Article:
Weekly Voting Rights News Update
This an entry in a series of blogs to keep people informed on current election reform and voting rights issues in the news.
Featured Stories of the Week:
Attorney under fire for Ohio voter letter: Watchdogs said a former Justice Department official sided with Republicans in a scheme to scratch minority voters in the 2004 election – McClatchy Newspapers
Cage Match: Did Griffin Try to Disenfranchise African-American Voters in 2004? - TPMmuckraker.com
Voter Suppression - ePluribus Media
Just before the 2004 election, a federal judge in Ohio was deciding on a potential voter suppression case where the Republican Party challenged the credentials of “23,000 mostly black voters.” Former Assistant Attorney General of the Justice Department's Civil Rights Division, Alex Acosta sent the judge a letter arguing that it would “'undermine'” state and federal election laws if voters' credentials could not be challenged, Greg Gordon of McClatchy Newspapers reported.
“The case was triggered by allegations that Republicans had sent a mass mailing to mostly Democratic-leaning minorities and used undeliverable letters to compile a list of voters potentially vulnerable to eligibility challenges.”
The letter is being linked to “a host of allegedly partisan Justice Department voting rights positions” in the wake of the firing of at least nine U.S. attorneys and may be subject to investigation by congressional Democrats within the next few weeks. Acosta declined to say if former voting counsel Hans von Spakovsky “had any role in writing the letter.”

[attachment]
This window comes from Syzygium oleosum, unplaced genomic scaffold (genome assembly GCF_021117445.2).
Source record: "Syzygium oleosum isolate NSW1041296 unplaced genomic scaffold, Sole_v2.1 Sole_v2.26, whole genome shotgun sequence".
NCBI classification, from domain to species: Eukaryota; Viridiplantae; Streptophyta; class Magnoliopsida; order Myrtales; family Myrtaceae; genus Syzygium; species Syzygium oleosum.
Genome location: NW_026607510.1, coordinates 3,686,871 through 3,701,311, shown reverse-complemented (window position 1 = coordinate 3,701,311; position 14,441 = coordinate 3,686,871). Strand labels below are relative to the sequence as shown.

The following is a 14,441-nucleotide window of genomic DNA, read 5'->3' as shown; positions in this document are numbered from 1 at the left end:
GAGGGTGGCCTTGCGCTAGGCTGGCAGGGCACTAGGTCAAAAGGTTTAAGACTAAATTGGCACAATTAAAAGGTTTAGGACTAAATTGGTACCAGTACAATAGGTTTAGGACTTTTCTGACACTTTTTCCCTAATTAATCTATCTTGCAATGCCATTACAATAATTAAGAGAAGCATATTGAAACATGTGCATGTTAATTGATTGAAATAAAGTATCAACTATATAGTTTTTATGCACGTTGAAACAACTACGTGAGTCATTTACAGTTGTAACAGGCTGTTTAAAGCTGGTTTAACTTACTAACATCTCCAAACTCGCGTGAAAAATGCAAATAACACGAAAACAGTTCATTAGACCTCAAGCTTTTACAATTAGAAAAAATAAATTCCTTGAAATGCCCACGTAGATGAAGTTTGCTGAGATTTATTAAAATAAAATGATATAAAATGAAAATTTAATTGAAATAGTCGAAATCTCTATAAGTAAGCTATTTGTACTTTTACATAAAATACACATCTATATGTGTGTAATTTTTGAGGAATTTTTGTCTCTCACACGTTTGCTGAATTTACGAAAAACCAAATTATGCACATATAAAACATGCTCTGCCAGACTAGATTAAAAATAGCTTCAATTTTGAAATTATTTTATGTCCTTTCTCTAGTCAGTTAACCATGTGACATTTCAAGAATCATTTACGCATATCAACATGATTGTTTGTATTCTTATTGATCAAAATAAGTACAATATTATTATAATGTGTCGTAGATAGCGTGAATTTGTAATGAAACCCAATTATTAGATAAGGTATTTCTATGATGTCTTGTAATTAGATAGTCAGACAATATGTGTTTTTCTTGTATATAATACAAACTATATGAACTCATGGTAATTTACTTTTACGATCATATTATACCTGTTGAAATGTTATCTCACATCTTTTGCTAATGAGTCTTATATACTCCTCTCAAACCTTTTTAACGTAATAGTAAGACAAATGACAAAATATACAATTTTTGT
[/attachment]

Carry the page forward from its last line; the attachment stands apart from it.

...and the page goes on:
With his letter, Acosta was “cheerleading for the Republican defendants,” said former deputy chief of the DOJ's voting rights section, Robert Kengle.
“It was doubly outrageous,” he said, “because the allegation in the litigation was that these were overwhelmingly African-American voters that were on the challenge list.”
Former chief of the department's voting rights section Joe Rich called it “vote-caging.”
So, what is vote caging?
According to this feature by ePluribus Media, writer Mark Johnston defined “caging” as a “method of voter suppression in which first-class mail is sent to registered voters to confirm their addresses. If the letter is returned to the sender, the name and address on the returned mail is entered into a database known as 'caging list.'”
The report by ePluribus Media and this TPMmuckraker.com article cite this 2004 BBC News report by Greg Palast as first reporting the discovery of a “caging list” of 1,886 names and addresses of voters in “predominantly black and traditionally Democrat areas of Jacksonville, Florida.”
The lists came as attachments in two emails addressed to former national research director of the Republican National Committee, Tim Griffin, among others, according to Paul Kiel of TPMmuckraker.com. The newsblog did a comparative analysis of the list with Duval County voter rolls to find if black voters were targeted in a voter suppression scheme. The results showed that “most of those on the list were Democrats and most of those were African-Americans. 57% of Duval County voters voted for Bush in the 2004 election. On the other hand, while the list is composed disproportionately of African-Americans, our analysis of the zip codes showed that the mailing was not sent exclusively to predominantly African-American neighborhoods.”
In a similar analysis, Johnston wrote that letters were sent “diffusely throughout Duval County,” perhaps to “superficially counter claims of selective targeting in the event this version of caging ended up in court. However, detailed analysis reveals evidence of racial bias against blacks and Hispanics.”
While Griffin called the vote caging allegations by Palast “ridiculous,” challenge lists as a Republican tactic is nothing new, Kiel said. The tactic was not only used in Ohio, but “in 1982, a federal judge in New Jersey issued a consent decree banning the targeting of racial minorities with challenge lists; Democrats have since alleged numerous times that Republicans have broken that decree.”